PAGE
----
The holiday giving season is upon us. Many nonprofit organizations will be focused on Giving Tuesday, their corporate supporter arrangements like matching campaigns and charitable sales promotions, and traditional, direct donor fundraising efforts as we close out the year. But another often-considered fundraising structure, especially with end-of-year events resuming (or at least inching toward pre-pandemic levels), is the trusted charitable raffle.
While the raffle itself may be a familiar concept, the compliance considerations and potential pitfalls facing nonprofit organizations that conduct these fundraisers often are not. Making sure a raffle is structured and conducted properly is critical, because to fail to do so could mean hosting an illegal lottery. Receiving a state notice concerning potential civil or even criminal penalties isn't the "warmest wishes" holiday card most organizations want to receive. As such, when planning for your organization's next raffle, keep these basic considerations in mind.
Understand the Assignment: Avoid a Lottery
Lotteries, which are regulated under federal law and the laws of all 50 states, have three elements: (1) they offer prizes; (2) they operate on the basis of chance; and (3) consideration is paid to enter. At least one of these elements must be eliminated before a prize promotion can lawfully proceed, unless the promotion otherwise qualifies for an applicable exemption that permits the presence of all three elements. Failure to adhere to these rules can constitute illegal gambling, and prompt significant civil, criminal, and adverse reputational consequences.
Check the State Law Exception for Raffles
Most states have exceptions for charitable lotteries, i.e., raffles. Raffles generally include all three elements of a lottery, and thus are prohibited, but certain "eligible" or "qualified" nonprofit organizations may be permitted to conduct raffles under specific exceptions per state and/or local laws if various restrictions and other limits are observed. When reviewing whether a state's raffle exception allows your organization to conduct a raffle in the state, there are a myriad of particulars to confirm. Among the most important, be sure to check:
- Organizational eligibility. Although the general rule is that to host a raffle, the organization must be a nonprofit organization, many states take this further and specify that only tax-exempt organizations—or certain types of tax-exempt organizations—are eligible to host raffles. For example, many states limit raffle eligibility to tax-exempt charities recognized under Section 501(c)(3) of the Internal Revenue Code; others impose additional in-state presence requirements, such as being registered and in active existence in the state for a specified period of time leading up to the raffle registration application.
- Registration and reporting requirements. States and even local jurisdictions may impose registration, reporting, and record-keeping requirements on raffle sponsors. Be sure to confirm what must be filed and the filing deadline in connection with each promotion. If your organization plans to conduct multiple raffles throughout the year, consider the scope of the particular raffle permits (are they per event, for a set period of time, etc.).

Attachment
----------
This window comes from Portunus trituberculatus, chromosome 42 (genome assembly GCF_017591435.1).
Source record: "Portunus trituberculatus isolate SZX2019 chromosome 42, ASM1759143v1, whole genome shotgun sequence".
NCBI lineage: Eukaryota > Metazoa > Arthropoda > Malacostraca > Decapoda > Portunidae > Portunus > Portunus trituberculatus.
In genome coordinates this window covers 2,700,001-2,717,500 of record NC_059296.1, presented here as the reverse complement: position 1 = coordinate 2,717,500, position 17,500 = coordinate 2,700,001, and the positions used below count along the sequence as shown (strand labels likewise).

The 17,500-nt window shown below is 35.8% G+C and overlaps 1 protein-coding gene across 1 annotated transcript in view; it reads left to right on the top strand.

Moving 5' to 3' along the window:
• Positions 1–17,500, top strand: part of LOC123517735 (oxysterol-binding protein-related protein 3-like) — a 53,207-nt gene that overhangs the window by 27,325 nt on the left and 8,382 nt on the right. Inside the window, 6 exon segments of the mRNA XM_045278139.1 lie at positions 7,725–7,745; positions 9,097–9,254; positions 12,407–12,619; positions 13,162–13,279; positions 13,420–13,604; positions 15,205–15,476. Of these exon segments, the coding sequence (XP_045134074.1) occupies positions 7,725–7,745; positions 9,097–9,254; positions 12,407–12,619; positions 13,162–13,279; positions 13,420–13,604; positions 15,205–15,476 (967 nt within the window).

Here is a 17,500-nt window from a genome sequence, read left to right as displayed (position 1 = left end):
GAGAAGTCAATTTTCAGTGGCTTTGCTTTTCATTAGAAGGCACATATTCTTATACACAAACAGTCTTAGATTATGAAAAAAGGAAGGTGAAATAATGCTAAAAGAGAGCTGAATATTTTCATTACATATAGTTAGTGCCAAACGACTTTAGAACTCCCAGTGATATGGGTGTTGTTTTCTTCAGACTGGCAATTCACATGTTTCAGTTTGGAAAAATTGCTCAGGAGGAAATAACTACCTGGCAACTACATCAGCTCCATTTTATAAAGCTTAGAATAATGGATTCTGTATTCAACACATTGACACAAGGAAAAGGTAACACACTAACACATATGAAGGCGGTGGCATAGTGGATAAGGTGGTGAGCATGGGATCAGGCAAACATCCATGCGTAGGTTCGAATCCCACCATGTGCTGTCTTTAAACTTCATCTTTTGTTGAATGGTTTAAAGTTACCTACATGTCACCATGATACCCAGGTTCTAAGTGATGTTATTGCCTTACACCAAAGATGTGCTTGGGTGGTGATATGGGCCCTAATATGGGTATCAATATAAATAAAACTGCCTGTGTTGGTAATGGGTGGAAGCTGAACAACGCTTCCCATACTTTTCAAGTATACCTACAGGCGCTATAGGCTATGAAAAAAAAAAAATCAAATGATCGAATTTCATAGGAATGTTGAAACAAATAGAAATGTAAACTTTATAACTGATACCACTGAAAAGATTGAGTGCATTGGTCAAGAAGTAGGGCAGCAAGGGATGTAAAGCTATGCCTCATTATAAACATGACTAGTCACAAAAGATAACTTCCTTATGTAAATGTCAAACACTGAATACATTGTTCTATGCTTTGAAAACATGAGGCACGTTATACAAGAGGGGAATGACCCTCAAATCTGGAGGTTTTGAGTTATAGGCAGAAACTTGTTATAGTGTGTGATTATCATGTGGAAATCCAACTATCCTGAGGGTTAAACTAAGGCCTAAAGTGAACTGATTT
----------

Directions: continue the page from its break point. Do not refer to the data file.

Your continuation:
- Prize restrictions. Applicable law may restrict the types or amounts of prizes awarded, or there may be requirements that a certain portion of funds raised in the raffle must be reserved for use by the charitable organization. California, for example, requires that at least 90 percent of the gross receipts from the sale of raffle tickets be used for the charitable sponsor of the raffle. Various other states—including local jurisdictions within them—may similarly limit the amount of raffle entry fees that can be paid out as cash prizes. Therefore, be ready to reassess the types of prizes to be offered, as needed.
- Limited scope of advertising and collection of payment for raffle entries. U.S. postal law restrictions provide that neither money for the purchase of a raffle ticket nor tickets may be sent through the U.S. mail unless the raffle ticket is free. For most organizations, this effectively bars mail-in raffle ticket collections unless an organization opts to restructure the fundraiser as a sweepstakes (and to meet those particular compliance considerations). Similarly, other jurisdictions limit the acceptable methods for receiving payment for raffle tickets (for example, accepting cash only for raffle ticket purchases). Still other jurisdictions prohibit advertising or selling tickets statewide. It's critical to check at the outset how applicable law may affect how your organization promotes your raffle event and how paid entries for the event will be collected.
In short, because states' laws are simultaneously so varied and so specific, the effect is that a nationwide charitable raffle is practically impossible to be carried on lawfully by a tax-exempt organization. Nevertheless, by making a list and checking it twice, your organization can be well on its way to a successful, compliant, and fun raffle fundraiser. Reviewing applicable state and local laws should always be the first place to start when planning a raffle, but when in doubt, the Venable Nonprofit Practice can help you make sure your organization stays on regulators' nice lists.